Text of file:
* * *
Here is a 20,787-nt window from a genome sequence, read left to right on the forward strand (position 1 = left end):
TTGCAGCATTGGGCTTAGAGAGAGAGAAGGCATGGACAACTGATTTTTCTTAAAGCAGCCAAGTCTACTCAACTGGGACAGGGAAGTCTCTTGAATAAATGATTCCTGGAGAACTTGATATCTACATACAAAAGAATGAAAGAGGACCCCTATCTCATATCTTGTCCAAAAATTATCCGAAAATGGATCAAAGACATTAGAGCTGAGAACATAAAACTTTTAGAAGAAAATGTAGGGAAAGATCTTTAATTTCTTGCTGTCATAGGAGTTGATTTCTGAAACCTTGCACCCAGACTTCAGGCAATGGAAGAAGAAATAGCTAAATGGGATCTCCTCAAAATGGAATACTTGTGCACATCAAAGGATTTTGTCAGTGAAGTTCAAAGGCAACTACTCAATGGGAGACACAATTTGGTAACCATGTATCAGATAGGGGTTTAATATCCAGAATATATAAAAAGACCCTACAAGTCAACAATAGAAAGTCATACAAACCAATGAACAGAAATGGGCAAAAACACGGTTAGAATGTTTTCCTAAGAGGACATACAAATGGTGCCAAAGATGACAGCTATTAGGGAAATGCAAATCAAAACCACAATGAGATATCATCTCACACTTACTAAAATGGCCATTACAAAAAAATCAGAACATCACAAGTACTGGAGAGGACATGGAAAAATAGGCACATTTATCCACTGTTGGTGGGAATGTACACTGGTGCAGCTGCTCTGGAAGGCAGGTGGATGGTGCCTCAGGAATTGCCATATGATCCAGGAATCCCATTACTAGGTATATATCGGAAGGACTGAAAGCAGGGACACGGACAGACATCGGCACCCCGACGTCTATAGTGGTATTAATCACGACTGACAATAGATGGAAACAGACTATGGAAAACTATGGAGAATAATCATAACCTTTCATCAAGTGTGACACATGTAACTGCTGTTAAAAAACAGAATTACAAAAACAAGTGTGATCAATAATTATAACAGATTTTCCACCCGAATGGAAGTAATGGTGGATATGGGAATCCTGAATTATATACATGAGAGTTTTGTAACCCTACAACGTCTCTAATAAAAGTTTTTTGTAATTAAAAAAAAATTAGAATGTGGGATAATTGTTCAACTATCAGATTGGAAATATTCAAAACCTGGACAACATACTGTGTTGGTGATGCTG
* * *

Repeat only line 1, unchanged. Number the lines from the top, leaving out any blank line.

Here is a 20,787-nt window from a genome sequence, read left to right on the forward strand (position 1 = left end):